There were eight of them. I spied them from across the playground. Eight fourth grade boys who were making the most of their moment on the playstructure, cavorting about and slamming into one another as only fourth grade boys can do. They were doing that thing that fourth grade boys do. I was doing that thing that elementary school yard duty teachers do. I was walking across the yard to tell them to knock it off.
Why? It could be that I am simply an old curmudgeon who stopped having fun forty years or so ago and can't abide by the notion of anyone else having anything that resembles that fun now. That didn't seem completely accurate, but as I strode across the asphalt on the way to my young charges, I considered that possibility. Most of the time I am a bit of a pushover when it comes to consequences during recess. If I can get a full stop and a semblance of what following the rules is supposed to look like, I will turn them back to their own devices, with the admonition that being safe is the primary requisite for the play on my playground. And I am consistent. The rules are the rules, and the one that was set out some years ago after we had two broken bones in a six week period involving upper grade kids and our climbing apparatus said, "Only Kindergarten through Second Grade allowed on the playstructure." It took some getting used to, but over time it became a rite of passage: Once you were a big kid, you moved on from the playstructure to other pursuits. Like four square, or soccer or standing around in clusters of boys talking about Pokemon or girls talking about boys talking about Pokemon. You can always tell when we get a new kid in the upper grades from another school because they will the the one hanging all by him or herself on the monkey bars. It is the law of the jungle gym. These four young men were not in that category, and so I was trying to figure out my play as I made my way purposefully toward them.
These were the boys who often played some variation of super hero all star wrestling in various corners of the playground and I have to make at least one cautionary pass by to remind them that hitting and kicking even "just playing" tends to lead to real punching and eventual crying. It's a pretty well worn path. Now they had moved their escapades to the forbidden zone. "Hey," I barked as I grew nearer and called each one by name. Seven of them stopped in their tracks, figuring correctly that I had them dead to rights. The eighth skittered off, much to the dismay of his pals. I was just warming up my patented lecture on being safe, responsible and respectful over the lamentations of the boys who wanted to know why their buddy didn't have to get in trouble. That's when one of our volunteers came up to let me know that this same crew had already been asked to stop playing there, and yet here they were.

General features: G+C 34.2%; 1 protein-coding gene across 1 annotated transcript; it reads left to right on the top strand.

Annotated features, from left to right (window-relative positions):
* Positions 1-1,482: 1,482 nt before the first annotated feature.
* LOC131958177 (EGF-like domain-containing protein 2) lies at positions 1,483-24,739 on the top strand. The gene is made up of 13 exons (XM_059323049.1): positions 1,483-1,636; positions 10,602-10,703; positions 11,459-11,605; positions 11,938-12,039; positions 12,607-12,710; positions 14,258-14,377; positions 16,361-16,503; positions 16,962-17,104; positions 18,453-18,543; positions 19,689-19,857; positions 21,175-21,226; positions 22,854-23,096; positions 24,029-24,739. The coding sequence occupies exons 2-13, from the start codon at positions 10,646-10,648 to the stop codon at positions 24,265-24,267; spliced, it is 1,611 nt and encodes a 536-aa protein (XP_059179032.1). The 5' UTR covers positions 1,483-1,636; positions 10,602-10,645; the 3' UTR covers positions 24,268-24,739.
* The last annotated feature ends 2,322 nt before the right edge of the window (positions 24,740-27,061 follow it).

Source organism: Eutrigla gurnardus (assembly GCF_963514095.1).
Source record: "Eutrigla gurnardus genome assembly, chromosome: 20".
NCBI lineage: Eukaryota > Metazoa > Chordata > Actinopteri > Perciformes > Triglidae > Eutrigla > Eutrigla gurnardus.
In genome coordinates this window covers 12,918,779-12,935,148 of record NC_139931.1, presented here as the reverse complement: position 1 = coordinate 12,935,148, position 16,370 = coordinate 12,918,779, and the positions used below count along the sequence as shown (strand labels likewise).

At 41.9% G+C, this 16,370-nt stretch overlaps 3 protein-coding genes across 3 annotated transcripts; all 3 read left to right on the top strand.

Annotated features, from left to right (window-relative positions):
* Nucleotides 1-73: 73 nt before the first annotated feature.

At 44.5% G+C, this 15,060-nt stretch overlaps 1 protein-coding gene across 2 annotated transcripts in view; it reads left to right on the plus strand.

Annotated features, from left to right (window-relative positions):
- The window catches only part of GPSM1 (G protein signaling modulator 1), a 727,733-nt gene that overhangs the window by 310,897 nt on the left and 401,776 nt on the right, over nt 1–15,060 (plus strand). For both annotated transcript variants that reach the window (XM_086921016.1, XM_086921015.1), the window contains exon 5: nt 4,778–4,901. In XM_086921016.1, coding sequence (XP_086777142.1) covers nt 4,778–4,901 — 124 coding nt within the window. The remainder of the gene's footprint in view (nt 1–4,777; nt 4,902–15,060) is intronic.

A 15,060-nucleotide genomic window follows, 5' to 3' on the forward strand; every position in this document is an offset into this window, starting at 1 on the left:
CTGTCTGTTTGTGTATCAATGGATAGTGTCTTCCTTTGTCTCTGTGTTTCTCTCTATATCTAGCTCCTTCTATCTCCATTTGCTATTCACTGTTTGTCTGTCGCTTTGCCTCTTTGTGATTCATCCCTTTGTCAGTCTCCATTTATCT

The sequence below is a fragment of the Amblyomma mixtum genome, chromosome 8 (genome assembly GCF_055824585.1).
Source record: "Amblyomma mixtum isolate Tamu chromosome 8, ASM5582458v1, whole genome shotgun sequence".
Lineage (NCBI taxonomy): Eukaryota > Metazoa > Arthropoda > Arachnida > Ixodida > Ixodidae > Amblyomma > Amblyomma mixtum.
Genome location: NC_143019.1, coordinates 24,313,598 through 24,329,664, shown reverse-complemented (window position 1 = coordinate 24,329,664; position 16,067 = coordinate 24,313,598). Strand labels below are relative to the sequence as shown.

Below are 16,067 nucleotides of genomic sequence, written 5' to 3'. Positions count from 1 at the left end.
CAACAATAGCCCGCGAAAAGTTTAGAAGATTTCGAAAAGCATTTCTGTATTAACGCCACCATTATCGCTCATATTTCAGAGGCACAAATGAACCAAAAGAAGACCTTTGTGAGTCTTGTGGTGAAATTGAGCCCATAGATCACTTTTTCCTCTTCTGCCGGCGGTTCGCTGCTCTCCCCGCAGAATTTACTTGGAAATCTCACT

This skipped them up a category. I told them that ignoring and disrespecting another adult would not be acceptable, which is when number eight decided to return, full of excuses for his actions. I interrupted with their sentence: "Five minutes on the bench. If you hurry up and get set down I can start your time so you can still have some recess left." Off they scampered, grumbling but compliant. I used the next few moments to check out the rest of the yard. The standard activities and knots of boys and girls. Check. Boys sitting on benches. Check. And that's when the gift appeared.
The mother of boy number eight came out of the building just in time to catch her son sitting with his conspirators, looking as guilty as could be. When I walked up, she had already begun her own version of the lecture in ways that teachers never quite touch. The smirks that had been on the boys' faces were gone. Especially number eight. I stood and waited for mom to finish, which was a good seven minutes, but none of the offenders flinched in the direction of leaving the area. It was a moment when I was happy to have my authority usurped. There were no tears, but number eight came close. "You've got a couple minutes left to go to the bathroom and get some water," I intoned as mom stared them down. They got up slowly and found their way to the water fountain without a peep or a look back over their shoulder. They didn't want to catch mom glaring back.
I thanked mom for taking one for me, and I realized just how heady a cocktail motherly disappointment can be. If only we could bottle it and have it at our disposal for every recess. Of course, we wouldn't want to use it up, would we?